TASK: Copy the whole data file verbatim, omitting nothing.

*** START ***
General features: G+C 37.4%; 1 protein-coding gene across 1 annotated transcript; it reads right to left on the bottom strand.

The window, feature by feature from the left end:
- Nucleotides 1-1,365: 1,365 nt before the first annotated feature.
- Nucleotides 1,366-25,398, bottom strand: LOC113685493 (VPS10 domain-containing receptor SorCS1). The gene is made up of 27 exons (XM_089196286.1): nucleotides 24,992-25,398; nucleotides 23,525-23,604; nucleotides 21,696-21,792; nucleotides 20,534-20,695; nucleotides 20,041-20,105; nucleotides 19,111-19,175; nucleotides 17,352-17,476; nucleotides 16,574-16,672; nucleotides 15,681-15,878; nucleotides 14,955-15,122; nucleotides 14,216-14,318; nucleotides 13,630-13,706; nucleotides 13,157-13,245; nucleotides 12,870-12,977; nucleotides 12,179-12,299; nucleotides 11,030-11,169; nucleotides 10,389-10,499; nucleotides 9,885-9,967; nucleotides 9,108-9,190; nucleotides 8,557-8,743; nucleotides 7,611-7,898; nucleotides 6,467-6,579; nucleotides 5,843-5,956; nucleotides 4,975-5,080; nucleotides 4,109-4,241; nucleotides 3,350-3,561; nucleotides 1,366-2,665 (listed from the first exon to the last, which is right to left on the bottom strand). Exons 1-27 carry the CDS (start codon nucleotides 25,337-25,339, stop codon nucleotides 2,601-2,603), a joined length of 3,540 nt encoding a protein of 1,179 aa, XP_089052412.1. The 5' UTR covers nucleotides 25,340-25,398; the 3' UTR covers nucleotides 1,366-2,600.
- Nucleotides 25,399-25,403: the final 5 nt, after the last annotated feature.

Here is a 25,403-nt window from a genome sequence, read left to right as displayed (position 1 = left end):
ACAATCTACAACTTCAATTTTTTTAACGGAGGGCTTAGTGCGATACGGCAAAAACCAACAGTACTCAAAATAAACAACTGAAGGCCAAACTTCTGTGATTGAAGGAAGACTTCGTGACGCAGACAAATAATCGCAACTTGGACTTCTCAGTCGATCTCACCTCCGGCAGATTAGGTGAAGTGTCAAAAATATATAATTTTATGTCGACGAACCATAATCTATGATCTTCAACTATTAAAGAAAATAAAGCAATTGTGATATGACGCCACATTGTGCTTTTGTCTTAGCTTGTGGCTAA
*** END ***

General features: G+C 37.4%; 1 protein-coding gene across 1 annotated transcript; it reads right to left on the bottom strand.

The window, feature by feature from the left end:
- Nucleotides 1-1,365: 1,365 nt before the first annotated feature.
- Nucleotides 1,366-25,398, bottom strand: LOC113685493 (VPS10 domain-containing receptor SorCS1). The gene is made up of 27 exons (XM_089196286.1): nucleotides 24,992-25,398; nucleotides 23,525-23,604; nucleotides 21,696-21,792; nucleotides 20,534-20,695; nucleotides 20,041-20,105; nucleotides 19,111-19,175; nucleotides 17,352-17,476; nucleotides 16,574-16,672; nucleotides 15,681-15,878; nucleotides 14,955-15,122; nucleotides 14,216-14,318; nucleotides 13,630-13,706; nucleotides 13,157-13,245; nucleotides 12,870-12,977; nucleotides 12,179-12,299; nucleotides 11,030-11,169; nucleotides 10,389-10,499; nucleotides 9,885-9,967; nucleotides 9,108-9,190; nucleotides 8,557-8,743; nucleotides 7,611-7,898; nucleotides 6,467-6,579; nucleotides 5,843-5,956; nucleotides 4,975-5,080; nucleotides 4,109-4,241; nucleotides 3,350-3,561; nucleotides 1,366-2,665 (listed from the first exon to the last, which is right to left on the bottom strand). Exons 1-27 carry the CDS (start codon nucleotides 25,337-25,339, stop codon nucleotides 2,601-2,603), a joined length of 3,540 nt encoding a protein of 1,179 aa, XP_089052412.1. The 5' UTR covers nucleotides 25,340-25,398; the 3' UTR covers nucleotides 1,366-2,600.
- Nucleotides 25,399-25,403: the final 5 nt, after the last annotated feature.

Here is a 25,403-nt window from a genome sequence, read left to right as displayed (position 1 = left end):
ACAATCTACAACTTCAATTTTTTTAACGGAGGGCTTAGTGCGATACGGCAAAAACCAACAGTACTCAAAATAAACAACTGAAGGCCAAACTTCTGTGATTGAAGGAAGACTTCGTGACGCAGACAAATAATCGCAACTTGGACTTCTCAGTCGATCTCACCTCCGGCAGATTAGGTGAAGTGTCAAAAATATATAATTTTATGTCGACGAACCATAATCTATGATCTTCAACTATTAAAGAAAATAAAGCAATTGTGATATGACGCCACATTGTGCTTTTGTCTTAGCTTGTGGCTAA